For new transactions to be confirmed, they need to be included in a block along with a mathematical proof of work. Such proofs are very hard to generate because there is no way to create them other than by trying billions of calculations per second. This requires miners to perform these calculations before their blocks are accepted by the network and before they are rewarded. As more people start to mine, the difficulty of finding valid blocks is automatically increased by the network to ensure that the average time to find a block remains equal to 10 minutes. As a result, mining is a very competitive business where no individual miner can control what is included in the block chain. 

 

The proof of work is also designed to depend on the previous block to force a chronological order in the block chain. This makes it exponentially difficult to reverse previous transactions because this requires the recalculation of the proofs of work of all the subsequent blocks. When two blocks are found at the same time, miners work on the first block they receive and switch to the longest chain of blocks as soon as the next block is found. This allows mining to secure and maintain a global consensus based on processing power. 

 

Bitcoin miners are neither able to cheat by increasing their own reward nor process fraudulent transactions that could corrupt the Bitcoin network because all Bitcoin nodes would reject any block that contains invalid data as per the rules of the Bitcoin protocol. Consequently, the network remains secure even if not all Bitcoin miners can be trusted.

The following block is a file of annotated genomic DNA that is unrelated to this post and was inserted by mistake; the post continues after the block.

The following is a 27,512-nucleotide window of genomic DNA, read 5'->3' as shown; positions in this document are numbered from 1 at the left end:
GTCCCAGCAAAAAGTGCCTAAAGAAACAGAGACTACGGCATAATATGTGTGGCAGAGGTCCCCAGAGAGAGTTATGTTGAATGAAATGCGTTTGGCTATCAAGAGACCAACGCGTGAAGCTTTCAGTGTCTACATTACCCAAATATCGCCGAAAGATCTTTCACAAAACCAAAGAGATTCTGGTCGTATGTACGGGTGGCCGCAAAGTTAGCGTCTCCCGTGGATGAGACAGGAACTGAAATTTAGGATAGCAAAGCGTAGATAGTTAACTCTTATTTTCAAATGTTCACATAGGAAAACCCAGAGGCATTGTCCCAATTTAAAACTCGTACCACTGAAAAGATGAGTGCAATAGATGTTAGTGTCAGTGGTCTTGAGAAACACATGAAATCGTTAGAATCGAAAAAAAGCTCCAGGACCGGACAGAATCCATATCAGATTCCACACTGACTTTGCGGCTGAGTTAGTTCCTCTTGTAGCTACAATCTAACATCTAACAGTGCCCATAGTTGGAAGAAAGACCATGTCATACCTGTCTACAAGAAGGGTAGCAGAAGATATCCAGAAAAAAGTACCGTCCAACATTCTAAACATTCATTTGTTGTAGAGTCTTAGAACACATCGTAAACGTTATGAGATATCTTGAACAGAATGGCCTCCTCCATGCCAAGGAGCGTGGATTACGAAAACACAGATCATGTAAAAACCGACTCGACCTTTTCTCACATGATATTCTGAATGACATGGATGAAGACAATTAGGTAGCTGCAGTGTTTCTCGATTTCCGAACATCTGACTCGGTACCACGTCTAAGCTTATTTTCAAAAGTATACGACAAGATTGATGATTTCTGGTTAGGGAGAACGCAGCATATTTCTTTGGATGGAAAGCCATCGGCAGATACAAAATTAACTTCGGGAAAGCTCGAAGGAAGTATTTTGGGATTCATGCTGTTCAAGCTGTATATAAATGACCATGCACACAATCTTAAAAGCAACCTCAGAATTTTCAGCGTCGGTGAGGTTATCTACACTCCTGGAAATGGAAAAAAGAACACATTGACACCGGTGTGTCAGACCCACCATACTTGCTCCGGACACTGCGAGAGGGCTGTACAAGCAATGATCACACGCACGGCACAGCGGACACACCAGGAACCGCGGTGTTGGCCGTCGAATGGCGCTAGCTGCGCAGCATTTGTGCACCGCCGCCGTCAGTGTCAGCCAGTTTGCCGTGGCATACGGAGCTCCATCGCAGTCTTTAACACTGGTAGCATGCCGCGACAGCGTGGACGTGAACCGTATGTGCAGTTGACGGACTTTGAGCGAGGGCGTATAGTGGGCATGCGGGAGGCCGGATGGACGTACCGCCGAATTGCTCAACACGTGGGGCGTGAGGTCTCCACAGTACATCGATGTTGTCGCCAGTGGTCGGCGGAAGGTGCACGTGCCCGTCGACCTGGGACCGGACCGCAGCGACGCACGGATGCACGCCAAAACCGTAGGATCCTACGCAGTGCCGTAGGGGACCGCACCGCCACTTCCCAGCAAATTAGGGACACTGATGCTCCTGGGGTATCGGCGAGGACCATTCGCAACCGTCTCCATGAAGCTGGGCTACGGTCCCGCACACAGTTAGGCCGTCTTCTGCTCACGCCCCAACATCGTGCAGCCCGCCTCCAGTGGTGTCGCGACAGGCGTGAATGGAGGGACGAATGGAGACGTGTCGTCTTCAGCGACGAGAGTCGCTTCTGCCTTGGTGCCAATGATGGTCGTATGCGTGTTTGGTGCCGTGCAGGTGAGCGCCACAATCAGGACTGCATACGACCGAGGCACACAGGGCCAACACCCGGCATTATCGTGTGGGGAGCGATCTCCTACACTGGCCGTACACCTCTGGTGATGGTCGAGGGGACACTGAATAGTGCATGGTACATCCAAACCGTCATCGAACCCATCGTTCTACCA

Source:  Bitcoin Mining FAQ

Spending energy to secure and operate a payment system is hardly a waste. Like any other payment service, the use of Bitcoin entails processing costs. Services necessary for the operation of currently widespread monetary systems, such as banks, credit cards, and armored vehicles, also use a lot of energy. Although unlike Bitcoin, their total energy consumption is not transparent and cannot be as easily measured. The total Bitcoin network hash rate is publicly available and can be used to estimate the network’s total electricity costs. 

 

Bitcoin mining has been designed to become more optimized over time with specialized hardware consuming less energy, and the operating costs of mining should continue to be proportional to demand. When Bitcoin mining becomes too competitive and less profitable, some miners choose to stop their activities. Furthermore, all energy expended mining is eventually transformed into heat, and the most profitable miners will be those who have put this heat to good use. An optimally efficient mining network is one that isn’t actually consuming any extra energy. While this is an ideal, the economics of mining are such that miners individually strive toward it.

 

Source:  Bitcoin Mining FAQ